Business analyst and research consultancy Frost & Sullivan has warned manufacturers not to move away from lean inventory and just-in-time delivery and production processes, even in the wake of a number of well-documented disasters this year that have hit the automotive supply chain, such as the earthquake and tsunami in Japan, disruptions in North Africa and the ongoing floods in Thailand.
According to Frost & Sullivan, the trend for lean inventory and just-in-time delivery has taken a step back as carmakers make demands on their suppliers to hold additional months of specialised parts and materials; a knee-jerk reaction, according to Gopal R, vice president of Transportation & Logistics, Asia Pacific.
There have indeed been some signs in the industry that carmakers are looking to their suppliers to increase inventory or consignment stock. In September, Toyota asked its tier suppliers to hold additional months of inventory and invest in the development of technology that would provide more options for parts and materials, part of “a pragmatic approach” to just-in-time that is always necessary according to the company. The move was part of a three-point strategy designed to limit future disruption to the supply of parts following the Tohoku earthquake (read more here)
Toyota has sought to address the serious bottlenecks that occurred following the disaster in March. In particular, the event revealed a fissure between many carmakers’ tier one and its lower tier suppliers, most of which tend to be more concentrated by specialisation and region. The result was that even if an OEM had multiple tier one sources, those tier ones were likely to share the same lower tier suppliers, and thus be equally impacted by disruptions to supply.
Toyota has said it is establishing a system to track bottlenecks down to the second tier, especially for special materials, and it is tackling those bottlenecks in two ways: by instilling a need for disaster prevention and response methods throughout the tier levels and by creating safety stock. For example, Toyota has asked suppliers to carry an inventory of certain parts that were not dependent on automotive engineering, such as electronic subcomponents.
Suppliers will struggle to increase stock
But despite these efforts the carmaker was still unable to maintain a sufficient level of inventory for when the Thai floods hit, again bringing disruption to supply.
Frost & Sullivan suggested that forcing more inventory on suppliers is problematic to begin with since many suppliers are still dealing with a volatile market, poor financial forecasts and working in a climate of total supply chain cost reductions, making investments in the handling and storage of additional inventory difficult. Instead, Gopal recommended a more diverse sourcing strategy.
It is wiser to plan for inputs from diverse sources than hoard. In the longer term, we will realize [that] the cost benefit of distributed or leveraged sourcing will far outweigh hoarding,” he said.
In terms of ensuring a greater availability of parts from several locations, Toyota has also been calling for a greater standardisation of parts between carmakers, enabling them to share common components that can be manufactured in several locations.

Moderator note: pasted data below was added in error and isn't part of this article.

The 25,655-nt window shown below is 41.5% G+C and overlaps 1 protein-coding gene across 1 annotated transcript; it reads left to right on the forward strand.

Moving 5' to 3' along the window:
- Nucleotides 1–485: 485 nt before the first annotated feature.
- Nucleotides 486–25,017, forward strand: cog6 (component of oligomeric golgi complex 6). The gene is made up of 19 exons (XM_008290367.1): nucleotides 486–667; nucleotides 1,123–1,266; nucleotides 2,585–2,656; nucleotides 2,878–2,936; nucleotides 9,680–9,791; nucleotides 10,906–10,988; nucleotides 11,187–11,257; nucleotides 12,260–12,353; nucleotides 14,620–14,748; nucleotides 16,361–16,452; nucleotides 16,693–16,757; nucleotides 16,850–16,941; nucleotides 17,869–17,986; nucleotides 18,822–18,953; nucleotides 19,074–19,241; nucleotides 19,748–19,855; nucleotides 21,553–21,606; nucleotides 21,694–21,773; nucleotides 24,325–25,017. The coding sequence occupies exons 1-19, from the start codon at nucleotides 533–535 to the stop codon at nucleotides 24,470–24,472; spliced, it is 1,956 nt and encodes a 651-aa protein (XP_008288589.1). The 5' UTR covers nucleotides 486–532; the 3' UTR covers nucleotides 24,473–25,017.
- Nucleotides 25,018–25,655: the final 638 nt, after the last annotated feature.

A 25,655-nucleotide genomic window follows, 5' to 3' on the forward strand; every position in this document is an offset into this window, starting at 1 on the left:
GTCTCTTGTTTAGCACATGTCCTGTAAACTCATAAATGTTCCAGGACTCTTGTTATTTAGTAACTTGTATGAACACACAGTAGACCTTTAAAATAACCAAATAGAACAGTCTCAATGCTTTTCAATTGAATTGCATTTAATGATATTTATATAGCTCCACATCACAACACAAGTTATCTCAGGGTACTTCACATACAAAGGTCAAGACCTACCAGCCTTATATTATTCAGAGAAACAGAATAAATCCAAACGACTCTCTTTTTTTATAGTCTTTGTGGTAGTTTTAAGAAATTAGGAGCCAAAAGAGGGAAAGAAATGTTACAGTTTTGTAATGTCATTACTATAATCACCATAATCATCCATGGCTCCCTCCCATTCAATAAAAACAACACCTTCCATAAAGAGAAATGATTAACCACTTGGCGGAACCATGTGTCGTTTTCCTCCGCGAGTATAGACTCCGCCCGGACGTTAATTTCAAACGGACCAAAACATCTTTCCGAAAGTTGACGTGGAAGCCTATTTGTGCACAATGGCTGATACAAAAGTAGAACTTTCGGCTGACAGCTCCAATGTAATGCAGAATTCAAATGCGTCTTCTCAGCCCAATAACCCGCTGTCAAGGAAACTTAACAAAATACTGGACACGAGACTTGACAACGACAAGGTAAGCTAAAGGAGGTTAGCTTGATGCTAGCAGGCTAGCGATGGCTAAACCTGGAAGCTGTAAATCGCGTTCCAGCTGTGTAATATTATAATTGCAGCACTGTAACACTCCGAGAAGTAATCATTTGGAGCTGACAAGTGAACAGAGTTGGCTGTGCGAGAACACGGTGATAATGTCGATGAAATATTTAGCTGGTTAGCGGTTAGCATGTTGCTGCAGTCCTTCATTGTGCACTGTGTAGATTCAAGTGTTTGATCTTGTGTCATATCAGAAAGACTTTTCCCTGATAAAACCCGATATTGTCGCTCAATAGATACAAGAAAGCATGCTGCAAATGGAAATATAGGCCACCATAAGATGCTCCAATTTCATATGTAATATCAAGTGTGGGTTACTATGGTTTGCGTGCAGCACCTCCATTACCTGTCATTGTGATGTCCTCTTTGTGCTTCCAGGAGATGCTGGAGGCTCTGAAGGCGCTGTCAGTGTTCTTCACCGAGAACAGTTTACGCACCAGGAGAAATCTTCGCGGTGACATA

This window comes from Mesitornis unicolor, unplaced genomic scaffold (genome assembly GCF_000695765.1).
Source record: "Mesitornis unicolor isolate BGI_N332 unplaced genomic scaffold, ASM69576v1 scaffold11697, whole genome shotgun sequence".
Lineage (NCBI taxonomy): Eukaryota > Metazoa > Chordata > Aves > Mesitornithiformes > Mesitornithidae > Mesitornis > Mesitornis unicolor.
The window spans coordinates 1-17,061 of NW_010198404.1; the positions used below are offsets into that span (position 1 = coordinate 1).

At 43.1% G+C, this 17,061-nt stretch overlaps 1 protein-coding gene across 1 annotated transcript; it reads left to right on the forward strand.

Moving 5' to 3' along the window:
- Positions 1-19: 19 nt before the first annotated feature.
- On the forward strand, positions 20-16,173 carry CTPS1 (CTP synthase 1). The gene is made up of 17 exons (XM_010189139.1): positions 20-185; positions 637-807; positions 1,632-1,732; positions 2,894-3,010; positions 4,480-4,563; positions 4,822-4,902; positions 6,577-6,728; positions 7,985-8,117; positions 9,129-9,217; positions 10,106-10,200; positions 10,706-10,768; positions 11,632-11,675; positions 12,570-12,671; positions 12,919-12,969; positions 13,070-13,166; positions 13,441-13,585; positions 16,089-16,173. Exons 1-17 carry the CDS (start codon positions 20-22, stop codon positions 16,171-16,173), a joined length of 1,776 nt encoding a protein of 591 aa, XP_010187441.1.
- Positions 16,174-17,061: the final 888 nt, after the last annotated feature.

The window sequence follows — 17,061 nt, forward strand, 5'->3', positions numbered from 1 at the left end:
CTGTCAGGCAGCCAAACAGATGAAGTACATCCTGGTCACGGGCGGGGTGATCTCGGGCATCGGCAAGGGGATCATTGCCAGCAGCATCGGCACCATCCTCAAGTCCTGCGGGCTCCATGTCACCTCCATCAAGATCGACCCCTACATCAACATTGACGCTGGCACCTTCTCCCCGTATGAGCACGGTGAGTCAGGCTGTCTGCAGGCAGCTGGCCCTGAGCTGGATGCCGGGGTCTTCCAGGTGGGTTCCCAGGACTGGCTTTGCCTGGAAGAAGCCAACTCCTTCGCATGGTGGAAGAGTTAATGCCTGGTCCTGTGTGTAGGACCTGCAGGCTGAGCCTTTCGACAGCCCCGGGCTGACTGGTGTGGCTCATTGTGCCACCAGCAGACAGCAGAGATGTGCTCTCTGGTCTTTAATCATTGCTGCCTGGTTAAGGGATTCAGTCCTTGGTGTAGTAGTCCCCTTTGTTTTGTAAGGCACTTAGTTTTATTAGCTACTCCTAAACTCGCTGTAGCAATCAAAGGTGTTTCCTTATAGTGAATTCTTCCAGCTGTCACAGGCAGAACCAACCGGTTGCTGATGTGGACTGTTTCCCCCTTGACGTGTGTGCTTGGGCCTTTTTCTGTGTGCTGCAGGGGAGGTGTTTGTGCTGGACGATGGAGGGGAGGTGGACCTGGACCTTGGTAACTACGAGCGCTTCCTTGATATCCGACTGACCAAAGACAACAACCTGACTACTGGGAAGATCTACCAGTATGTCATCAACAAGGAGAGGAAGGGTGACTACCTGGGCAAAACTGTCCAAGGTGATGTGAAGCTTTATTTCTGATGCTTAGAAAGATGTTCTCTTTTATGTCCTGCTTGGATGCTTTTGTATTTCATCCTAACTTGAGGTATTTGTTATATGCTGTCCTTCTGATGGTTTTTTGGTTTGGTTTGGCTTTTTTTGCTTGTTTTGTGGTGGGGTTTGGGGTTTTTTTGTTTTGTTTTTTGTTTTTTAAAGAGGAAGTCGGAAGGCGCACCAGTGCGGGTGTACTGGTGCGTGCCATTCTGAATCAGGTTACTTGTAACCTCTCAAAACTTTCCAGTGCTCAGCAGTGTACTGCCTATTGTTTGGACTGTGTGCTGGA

It is also aiming to make each region in which it manufactures independent in its parts procurement. Toyota said it is already regionalised in the supply chain in North America and Europe to above 80% of content but that for some parts it is still better to produce in Japan.
“For these we may need to sacrifice a little in terms of efficiency by making these items in more than one place, to hedge the risk,” said spokesman for Toyota Motor Europe, Jean-Yves Jault.
Building risk into forecasts
But manufacturers and LSPs also need to work on a more dynamic forecasting model, said Gopal.
Demand forecasting is still deterministic and routine across various manufacturing segments,” he said, something that fails to account for unfavourable economic and natural scenarios. Gopal said it is essential to bring in “stochastic scenario planning”– randomly determined planning that incorporate risk, for example–to ensure preventive steps are taken in the supply chain ahead of a crisis, rather than subsequent remedial action.
Risk strategies are part of business planning at Nissan and, while it was unwilling to discuss details of its supply chain strategy, the company’s chief operating officer, Toshiyuki Shiga has said that after the earthquake and tsunami in March, its risk management involved working with tier one and tier two suppliers on business continuity planning.
“No matter where we make our parts, there is an element of risk, and scenarios of various risks are considered to maintain a competitive supply chain,” he said in a recent statement.
Shiga went on to say that since the earthquake, it was more important than ever for the company to avoid and minimise risks and inconvenience by having supply chain management and purchasing working together across borders through cross-functional and cross-regional teams. “To minimise the impact of the Thai floods on production we are working on a global level in Thailand and in Japan."
At Toyota, too, natural crises are built into risk models; the company has pointed to standardisation as one of the keys methods of dealing with it.
“We are focussing on standardisation and other methods so that we are ready, eventually, to achieve recovery from such disaster in two weeks,” said Jault. “It will take us two to three years to get firmly underway, and about five for everything to be really in place.”
“Regarding economic trends forecasting,” he added “[that is] another matter of course, but that's not fundamentally changed as a result of the natural catastrophes of late.”